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State v. Brown

Court of Appeals of Missouri, Eastern District, First Division

November 18, 2014


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[Copyrighted Material Omitted]

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Appeal from the Circuit Court of St. Charles County. Honorable Jon A. Cunningham.

Samuel Buffaloe, Columbia, MO, for appellant.

Chris Koster, Atty. Gen., Andrew C. Hooper, Asst. Atty. Gen., Jefferson City, MO, for respondent.

LAWRENCE E. MOONEY, JUDGE. GLENN A. NORTON, J., concurs. CLIFFORD H. AHRENS, P.J., concurring in part and dissenting in part in separate opinion.



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The defendant, Demetrius A. Brown, appeals the judgment and sentence entered by the Circuit Court of St. Charles County following his conviction by a jury of two counts of second-degree burglary, in violation

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of section 569.170 RSMo. (2000), and two counts of class-C felony stealing, in violation of section 570.030.3 RSMo. (Supp. 2010).[1] The trial court sentenced the defendant as a prior and persistent offender to a total of twenty years of imprisonment.

Because the State failed to make a submissible case on count six--second-degree burglary of the sacristy of St. Peter Catholic Church--we reverse the defendant's conviction on that count. Because the State failed to prove a value of $500 or more at the time of the offense for the television that the State charged the defendant with stealing in count seven, we amend the defendant's conviction on count seven to the lesser-included offense of class-A misdemeanor stealing pursuant to section 570.030.8 RSMo. (Supp. 2010) and remand this count to the trial court for re-sentencing.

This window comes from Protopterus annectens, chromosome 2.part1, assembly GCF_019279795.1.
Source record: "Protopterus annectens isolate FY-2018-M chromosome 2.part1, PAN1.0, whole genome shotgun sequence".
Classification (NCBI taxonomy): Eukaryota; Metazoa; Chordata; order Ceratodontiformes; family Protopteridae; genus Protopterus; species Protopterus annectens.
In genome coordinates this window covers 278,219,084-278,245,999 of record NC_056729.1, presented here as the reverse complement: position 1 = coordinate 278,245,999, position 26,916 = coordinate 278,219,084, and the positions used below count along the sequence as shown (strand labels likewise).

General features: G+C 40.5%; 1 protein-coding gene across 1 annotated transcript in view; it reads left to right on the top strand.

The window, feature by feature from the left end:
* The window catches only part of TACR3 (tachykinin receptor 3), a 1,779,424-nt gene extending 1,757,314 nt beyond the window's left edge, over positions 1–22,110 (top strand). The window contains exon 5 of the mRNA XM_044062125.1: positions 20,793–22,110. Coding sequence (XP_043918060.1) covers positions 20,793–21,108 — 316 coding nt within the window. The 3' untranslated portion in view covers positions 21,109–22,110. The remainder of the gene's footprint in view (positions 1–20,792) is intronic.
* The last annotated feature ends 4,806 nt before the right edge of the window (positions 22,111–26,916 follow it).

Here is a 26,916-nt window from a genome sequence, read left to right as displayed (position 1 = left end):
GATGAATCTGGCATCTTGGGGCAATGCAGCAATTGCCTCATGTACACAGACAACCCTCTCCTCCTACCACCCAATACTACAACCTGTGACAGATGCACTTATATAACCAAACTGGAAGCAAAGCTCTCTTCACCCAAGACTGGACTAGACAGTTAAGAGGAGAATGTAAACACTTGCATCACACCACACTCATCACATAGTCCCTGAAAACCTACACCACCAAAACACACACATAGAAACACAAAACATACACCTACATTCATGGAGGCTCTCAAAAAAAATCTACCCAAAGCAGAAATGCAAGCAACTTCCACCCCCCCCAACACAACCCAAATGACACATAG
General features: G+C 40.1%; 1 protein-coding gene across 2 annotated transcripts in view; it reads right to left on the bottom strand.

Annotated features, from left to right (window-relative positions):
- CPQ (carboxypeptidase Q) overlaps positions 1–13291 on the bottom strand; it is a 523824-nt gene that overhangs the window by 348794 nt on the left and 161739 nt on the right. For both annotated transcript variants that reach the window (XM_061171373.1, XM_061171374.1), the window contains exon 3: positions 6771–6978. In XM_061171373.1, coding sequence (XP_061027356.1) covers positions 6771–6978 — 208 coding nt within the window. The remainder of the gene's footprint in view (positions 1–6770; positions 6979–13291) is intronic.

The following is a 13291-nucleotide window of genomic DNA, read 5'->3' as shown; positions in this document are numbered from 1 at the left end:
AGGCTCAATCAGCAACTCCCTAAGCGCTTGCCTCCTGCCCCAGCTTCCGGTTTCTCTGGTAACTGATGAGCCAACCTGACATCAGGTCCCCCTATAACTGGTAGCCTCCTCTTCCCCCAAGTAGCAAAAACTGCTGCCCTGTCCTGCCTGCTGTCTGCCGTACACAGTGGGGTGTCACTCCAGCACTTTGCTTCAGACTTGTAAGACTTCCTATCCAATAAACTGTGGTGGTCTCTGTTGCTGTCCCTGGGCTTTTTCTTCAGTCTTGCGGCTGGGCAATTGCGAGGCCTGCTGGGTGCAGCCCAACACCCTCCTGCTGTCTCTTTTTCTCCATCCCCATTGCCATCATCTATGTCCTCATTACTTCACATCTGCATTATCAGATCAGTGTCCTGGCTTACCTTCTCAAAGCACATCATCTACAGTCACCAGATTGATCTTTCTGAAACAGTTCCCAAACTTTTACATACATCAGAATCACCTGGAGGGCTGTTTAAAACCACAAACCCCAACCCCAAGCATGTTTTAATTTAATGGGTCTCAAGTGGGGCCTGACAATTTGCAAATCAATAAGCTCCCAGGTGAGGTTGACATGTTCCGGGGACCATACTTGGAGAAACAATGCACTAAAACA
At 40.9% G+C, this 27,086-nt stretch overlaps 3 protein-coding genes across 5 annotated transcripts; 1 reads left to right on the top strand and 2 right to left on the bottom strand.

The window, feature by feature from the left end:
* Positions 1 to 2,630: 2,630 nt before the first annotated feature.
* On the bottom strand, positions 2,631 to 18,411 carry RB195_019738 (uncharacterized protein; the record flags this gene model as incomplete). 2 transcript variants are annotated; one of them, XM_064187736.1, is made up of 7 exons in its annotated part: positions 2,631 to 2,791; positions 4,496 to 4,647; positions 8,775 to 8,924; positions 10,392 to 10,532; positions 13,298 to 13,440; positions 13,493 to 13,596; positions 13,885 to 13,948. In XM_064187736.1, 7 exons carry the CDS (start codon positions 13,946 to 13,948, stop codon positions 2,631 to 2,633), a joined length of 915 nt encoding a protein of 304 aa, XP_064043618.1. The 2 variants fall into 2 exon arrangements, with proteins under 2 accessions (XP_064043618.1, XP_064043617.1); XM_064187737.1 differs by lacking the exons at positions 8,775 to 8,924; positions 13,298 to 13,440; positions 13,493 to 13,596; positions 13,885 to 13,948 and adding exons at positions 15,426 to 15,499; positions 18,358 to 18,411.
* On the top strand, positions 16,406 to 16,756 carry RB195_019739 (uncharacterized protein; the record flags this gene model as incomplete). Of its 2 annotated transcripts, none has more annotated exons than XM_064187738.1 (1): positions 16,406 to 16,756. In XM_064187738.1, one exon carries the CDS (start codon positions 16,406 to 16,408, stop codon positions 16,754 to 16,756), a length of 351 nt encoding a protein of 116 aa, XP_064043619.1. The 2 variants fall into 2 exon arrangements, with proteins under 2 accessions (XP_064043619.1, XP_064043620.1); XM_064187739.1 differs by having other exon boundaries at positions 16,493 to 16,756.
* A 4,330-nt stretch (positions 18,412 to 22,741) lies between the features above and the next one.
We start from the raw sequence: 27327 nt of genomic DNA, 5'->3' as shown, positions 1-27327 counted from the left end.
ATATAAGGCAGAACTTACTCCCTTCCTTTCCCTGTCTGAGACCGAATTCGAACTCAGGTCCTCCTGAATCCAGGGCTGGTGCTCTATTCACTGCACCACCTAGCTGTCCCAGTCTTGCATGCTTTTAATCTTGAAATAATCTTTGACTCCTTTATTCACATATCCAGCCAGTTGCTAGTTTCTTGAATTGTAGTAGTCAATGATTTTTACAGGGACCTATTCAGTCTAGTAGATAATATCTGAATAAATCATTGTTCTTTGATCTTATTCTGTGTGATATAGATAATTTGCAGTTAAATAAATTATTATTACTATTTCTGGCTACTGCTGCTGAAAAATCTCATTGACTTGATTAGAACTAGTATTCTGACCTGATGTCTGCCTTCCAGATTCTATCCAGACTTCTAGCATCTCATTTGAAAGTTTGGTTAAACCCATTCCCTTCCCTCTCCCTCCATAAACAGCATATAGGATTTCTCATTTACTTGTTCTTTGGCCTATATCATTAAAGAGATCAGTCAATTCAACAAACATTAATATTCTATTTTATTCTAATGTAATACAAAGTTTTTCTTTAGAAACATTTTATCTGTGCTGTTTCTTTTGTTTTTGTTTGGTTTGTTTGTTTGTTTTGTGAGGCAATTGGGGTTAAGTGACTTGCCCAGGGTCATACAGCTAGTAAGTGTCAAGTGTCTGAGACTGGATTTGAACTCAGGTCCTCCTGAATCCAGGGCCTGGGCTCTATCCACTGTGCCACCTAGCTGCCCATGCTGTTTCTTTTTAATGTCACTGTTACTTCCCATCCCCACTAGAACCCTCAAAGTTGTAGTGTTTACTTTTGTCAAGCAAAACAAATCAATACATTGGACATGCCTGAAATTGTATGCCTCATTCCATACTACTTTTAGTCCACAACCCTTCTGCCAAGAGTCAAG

We affirm the defendant's other two convictions: second-degree burglary of the rectory at St. Peter Catholic Church charged in count one, and stealing a credit card from St. Peter's charged in count two.


Viewed in the light most favorable to the judgment, the facts are as follows. On June 11th, 2011, Don Moxley, the business manager for St. Peter Catholic Church in St. Charles, Missouri, reported to police that a television was missing from the chapel.[2] The television was a 32-inch Samsung, model number LN32A450, donated by a parishioner who had bought it in June 2008 for $749.99. One day before Mr. Moxley reported the television stolen, the defendant sold that same Samsung television to a pawn shop in St. Louis for $140.

On Saturday, June 18th, 2011, at approximately 9:00 a.m., Jennifer Lanteigne, a teacher at St. Peter School and a member of St. Peter Catholic Church, was praying in the chapel at the church. She heard someone enter and pace back and forth, and then she heard a loud rattling noise. She turned and saw the defendant in the hall outside the chapel, near the prayer candles and the candle-donation box. She did not recognize the defendant, and became concerned when she heard further pacing and rattling. She deliberately jangled her keys to indicate that she was leaving, and she left through the chapel's front door. Ms. Lanteigne saw a white car occupied by a younger man parked next to her green minivan. She noticed that the white car had damage to the side rear, and she did not recall seeing a license plate. Ms. Lanteigne saw the defendant walk out the front door of the main church, and get into the white car.

Ms. Lanteigne drove next door to St. Peter's rectory, which housed the priests' residence and the church business offices, and told Father Fred Meyer what she had seen. Ms. Lanteigne and Father Meyer walked to the chapel hallway where Ms. Lanteigne had seen the defendant. They found that the wooden donation box for the prayer candles had been forced open, and contained no money.

Father Meyer returned to the rectory while Ms. Lanteigne left St. Peter's church complex. As she drove by St. Peter's school, however, Ms. Lanteigne saw the same white car in the school parking lot located directly behind the rectory. She saw the defendant carrying a black case and walking quickly from the rectory toward the white car. Ms. Lanteigne immediately

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returned to the rectory to check on the elderly Father Meyer. Father Meyer contacted Mr. Moxley, who called the police. Father Meyer discovered that a heavy outside door at the back of the rectory, normally kept locked and used only by the housekeeper, was partially open. Church personnel discovered that a laptop computer, a laptop case, a camera, cash, and a Lowe's credit card had been taken from the rectory, and that, in addition to the candle-donation box having been emptied, a set of keys for both the church and the rectory were missing from the sacristy.